FUDcon Tempe Day 2

Clint’s Fedora through-and-through, from head to toe! Spot pitches his ideas for a Fedora RPG. J5 explains his vision for Fedora Community A large crew of us had lunch at a nearby Greek place. The lightning talks were given in front of a standing-room only packed room. Smooge pulls out his wallet. Back at the hotel, Mel continues her hackfest coverage with interviews. Ryan cooks up some beefy wonder. Game night was very popular More games! Settlers of Catan Mike & Ricky I learned a lot of good photography tips from Tatica! Fedora infrastructure folks hack on stuff 🙂

FUDcon Tempe Day 1

Max and the Iowa State mascot. (Paying penance!) So many people…. this picture doesn’t even cover it. So many people at this FUDcon! PULP! Barcamp talk proposals during the kickoff session. Diana’s anthropology report on Fedora. Sebastian and Mel during the Education session. Chris’ talk on cloud management. Dennis and Greg smile for the camera! Justin, Peter, Kyle, and Dave at the hotel lobby Will during the meet the Anaconda team talk.

Fedora FUDcon Tempe: Meet the Anaconda Team

Here’s my notes from the ‘Meet the Anaconda Team’ session at FUDcon Tempe today. Note that these are notes and not really polished (I apologize, I figured it’s better to post this sooner than wait for perfection lol.) David Cantrell and Chris Lumens started the session by going around the room and introducing everyone on the team. They talked a bit about their storage testing framework (Chris did a separate session on this), and how Anaconda is pretty hard to get started with as a contributor, but the testing framework is an easy way to get involved – submit test. This can be even more helpful than submitting code patches and the test system is easy to contribute to. I didn’t catch how exactly / where to submit tests though; I didn’t catch Chris’ session on that. David also pointed out the Anaconda features page on the wiki: https://fedoraproject.org/wiki/Anaconda/Features This page is how the team organizes their work. They are open to entertaining ideas for additional features to work on. You can see the UX redesign on the list – this is something I’ve been working on with Luya. 🙂 After pointing that out, various members of the team talked …

Girl Scouts’ Digital Media Course Materials

So you might remember this past October I started teaching a weekly digital media course to middle-school aged Girl Scout troop using Gimp and Inkscape on Fedora live USB sticks. We held 2-hour sessions in a community center computer lab on Friday nights, assisted by volunteer teaching assistants and Kim who was the Girl Scouts’ class facilitator. I wasn’t really as good about blogging the class as I hoped to be – I wanted to blog each session, but was a bit over-ambitious about being able to do that during the holiday season (plus, the classes were Friday nights so there wasn’t really any time after class to take care of it.) That being said, the class ended right before Christmas. Over the course of the class, I developed various lesson booklets based on the girls’ progress and interests. Some of the material took two class sessions to cover, so some weeks we didn’t have fresh material; the material on holiday cards and journals was created after three of the girls asked if we could do a class on how to do those things. The final two classes focused on creating T-shirt designs for T-shirts the students could keep – …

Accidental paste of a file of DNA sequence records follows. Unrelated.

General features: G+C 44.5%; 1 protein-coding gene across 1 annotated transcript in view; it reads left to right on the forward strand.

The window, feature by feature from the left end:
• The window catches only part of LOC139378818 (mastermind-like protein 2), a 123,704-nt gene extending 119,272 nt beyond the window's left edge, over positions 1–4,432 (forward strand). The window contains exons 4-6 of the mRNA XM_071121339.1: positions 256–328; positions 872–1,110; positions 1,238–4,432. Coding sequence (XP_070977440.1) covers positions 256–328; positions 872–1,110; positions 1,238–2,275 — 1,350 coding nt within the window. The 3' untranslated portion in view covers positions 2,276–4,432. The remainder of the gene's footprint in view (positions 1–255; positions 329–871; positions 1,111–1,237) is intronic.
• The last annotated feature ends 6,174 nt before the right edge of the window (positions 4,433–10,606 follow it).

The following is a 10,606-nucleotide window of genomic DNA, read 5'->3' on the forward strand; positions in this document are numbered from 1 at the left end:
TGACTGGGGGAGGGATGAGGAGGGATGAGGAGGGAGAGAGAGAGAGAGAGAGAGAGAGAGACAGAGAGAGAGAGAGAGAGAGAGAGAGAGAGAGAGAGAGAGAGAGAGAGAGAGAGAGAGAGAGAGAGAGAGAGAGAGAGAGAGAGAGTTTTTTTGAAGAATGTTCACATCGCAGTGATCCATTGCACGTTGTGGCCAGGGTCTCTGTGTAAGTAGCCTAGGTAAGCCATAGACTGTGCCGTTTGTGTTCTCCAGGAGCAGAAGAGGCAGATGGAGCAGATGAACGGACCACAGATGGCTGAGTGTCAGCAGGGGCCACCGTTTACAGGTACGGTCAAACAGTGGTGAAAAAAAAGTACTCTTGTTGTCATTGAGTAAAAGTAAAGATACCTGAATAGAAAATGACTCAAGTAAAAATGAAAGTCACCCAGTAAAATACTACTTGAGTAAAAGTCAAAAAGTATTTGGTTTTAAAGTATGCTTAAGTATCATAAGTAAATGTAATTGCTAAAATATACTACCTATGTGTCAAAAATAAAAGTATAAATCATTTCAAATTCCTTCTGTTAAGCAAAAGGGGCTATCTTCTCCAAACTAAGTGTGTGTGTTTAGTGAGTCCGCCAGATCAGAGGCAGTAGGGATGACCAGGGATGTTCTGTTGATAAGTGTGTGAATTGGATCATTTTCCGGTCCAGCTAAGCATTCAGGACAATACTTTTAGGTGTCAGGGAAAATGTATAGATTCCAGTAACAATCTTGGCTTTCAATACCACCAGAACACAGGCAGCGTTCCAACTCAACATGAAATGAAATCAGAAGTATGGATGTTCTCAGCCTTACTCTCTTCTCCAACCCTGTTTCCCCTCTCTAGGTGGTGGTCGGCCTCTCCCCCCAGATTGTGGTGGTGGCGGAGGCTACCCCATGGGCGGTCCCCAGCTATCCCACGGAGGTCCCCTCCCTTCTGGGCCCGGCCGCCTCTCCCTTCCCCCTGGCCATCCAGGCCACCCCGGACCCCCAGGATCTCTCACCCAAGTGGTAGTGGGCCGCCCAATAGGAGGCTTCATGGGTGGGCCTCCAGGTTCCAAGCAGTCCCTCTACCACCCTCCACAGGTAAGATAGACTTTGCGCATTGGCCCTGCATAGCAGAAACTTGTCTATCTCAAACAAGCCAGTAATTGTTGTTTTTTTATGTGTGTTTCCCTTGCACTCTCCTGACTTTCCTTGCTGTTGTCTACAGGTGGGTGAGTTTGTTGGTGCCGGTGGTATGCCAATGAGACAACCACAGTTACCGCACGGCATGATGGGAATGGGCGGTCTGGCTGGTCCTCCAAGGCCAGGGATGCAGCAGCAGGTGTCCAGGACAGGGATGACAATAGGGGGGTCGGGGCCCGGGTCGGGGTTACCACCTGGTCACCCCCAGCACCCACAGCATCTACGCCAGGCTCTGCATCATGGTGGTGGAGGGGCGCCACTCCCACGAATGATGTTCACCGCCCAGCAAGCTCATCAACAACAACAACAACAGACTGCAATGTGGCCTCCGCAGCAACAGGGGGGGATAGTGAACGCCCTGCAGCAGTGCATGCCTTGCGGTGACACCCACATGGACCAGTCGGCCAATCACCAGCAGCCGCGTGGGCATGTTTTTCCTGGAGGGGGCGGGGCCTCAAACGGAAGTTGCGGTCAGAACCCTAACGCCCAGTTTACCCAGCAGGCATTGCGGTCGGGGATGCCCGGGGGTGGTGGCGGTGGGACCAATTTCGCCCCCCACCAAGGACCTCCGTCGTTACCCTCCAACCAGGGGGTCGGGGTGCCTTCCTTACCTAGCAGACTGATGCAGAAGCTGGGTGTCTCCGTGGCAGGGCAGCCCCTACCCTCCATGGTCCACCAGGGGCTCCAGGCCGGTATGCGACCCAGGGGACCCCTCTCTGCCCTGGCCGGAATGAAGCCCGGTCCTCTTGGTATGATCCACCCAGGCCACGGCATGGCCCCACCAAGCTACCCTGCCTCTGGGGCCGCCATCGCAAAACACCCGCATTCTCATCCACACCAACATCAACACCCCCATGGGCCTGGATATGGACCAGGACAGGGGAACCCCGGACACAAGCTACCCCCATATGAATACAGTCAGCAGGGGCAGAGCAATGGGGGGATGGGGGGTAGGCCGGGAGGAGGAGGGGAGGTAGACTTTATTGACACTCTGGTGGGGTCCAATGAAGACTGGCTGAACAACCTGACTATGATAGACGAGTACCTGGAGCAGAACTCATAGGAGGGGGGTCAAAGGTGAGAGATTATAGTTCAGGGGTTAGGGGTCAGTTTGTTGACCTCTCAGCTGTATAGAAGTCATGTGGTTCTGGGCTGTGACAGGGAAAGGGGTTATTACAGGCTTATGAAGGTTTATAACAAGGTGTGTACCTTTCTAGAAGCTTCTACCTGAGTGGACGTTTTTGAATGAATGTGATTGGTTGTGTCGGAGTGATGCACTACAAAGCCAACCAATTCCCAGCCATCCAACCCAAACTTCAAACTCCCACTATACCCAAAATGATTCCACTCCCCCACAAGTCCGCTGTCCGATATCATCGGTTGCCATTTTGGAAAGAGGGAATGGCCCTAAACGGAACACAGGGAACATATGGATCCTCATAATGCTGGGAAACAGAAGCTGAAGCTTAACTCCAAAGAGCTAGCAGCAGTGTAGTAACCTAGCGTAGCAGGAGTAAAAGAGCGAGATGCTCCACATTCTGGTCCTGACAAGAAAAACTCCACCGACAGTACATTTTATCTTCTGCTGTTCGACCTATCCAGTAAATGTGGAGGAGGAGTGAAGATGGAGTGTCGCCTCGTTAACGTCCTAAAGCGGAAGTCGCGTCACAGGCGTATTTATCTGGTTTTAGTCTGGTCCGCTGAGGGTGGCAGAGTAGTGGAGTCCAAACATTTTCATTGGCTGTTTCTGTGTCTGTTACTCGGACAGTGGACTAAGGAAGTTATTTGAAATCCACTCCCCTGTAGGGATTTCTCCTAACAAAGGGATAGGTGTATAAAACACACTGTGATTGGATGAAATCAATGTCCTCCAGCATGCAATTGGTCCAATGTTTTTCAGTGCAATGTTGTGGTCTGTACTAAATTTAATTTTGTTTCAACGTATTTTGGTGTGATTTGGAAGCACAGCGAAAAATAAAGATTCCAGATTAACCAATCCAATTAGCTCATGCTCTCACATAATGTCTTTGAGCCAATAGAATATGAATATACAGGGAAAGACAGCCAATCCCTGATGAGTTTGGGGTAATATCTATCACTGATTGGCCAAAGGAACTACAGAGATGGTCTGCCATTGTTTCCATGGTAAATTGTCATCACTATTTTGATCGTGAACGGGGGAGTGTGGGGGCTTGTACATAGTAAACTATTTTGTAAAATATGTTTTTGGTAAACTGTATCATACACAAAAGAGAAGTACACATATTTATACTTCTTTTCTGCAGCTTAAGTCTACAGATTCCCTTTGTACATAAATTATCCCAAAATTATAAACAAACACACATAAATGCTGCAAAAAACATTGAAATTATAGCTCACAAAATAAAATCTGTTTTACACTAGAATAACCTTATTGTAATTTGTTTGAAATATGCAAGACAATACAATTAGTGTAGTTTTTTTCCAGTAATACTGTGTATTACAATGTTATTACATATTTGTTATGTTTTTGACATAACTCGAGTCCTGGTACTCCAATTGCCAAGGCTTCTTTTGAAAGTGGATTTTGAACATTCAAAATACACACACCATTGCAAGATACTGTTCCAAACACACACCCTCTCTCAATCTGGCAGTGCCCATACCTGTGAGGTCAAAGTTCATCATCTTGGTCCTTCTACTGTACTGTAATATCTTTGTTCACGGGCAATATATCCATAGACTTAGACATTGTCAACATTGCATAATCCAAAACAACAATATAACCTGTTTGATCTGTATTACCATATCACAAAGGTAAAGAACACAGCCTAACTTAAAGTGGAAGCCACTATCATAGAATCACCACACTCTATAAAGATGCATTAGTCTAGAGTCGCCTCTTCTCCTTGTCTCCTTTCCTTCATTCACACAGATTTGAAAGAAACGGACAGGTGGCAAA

Unpackaged Open Font of the Week: Crimson Text

Hey, it can be the unpackaged open font of the week, and some weeks just don’t have fonts, right? 🙂 Crimson Text is a traditional, Garamond-inspired serif font family meant for use, as upstream terms it, a “workhorse” font that could be used generally, including flourishes, small caps, symbols, etc. The font is a lovely example of an in-progress international open font project, as it’s being creating by a team of folks: Sebastian Kosch, a 21-year old German student studying in Toronto; Hector Haralambous, who is from Greece; Georg Duffner, who is from Vienna Crimson Text is licensed under the Open Font License. Note that as the upstream homepage indicates, the font is under heavy development and in particular the kerning is a little dicey. While you may not want to lay out documents using this font in its current state, the typeface is certainly suitable for custom type designs for logos and the like if you’re up for adjusting the kerning manually. This is definitely an interesting project to follow. Oh! And as far as coverage… it’s already better than some of the other fonts we’ve featured here, although the creators will have you know it’s far from complete. …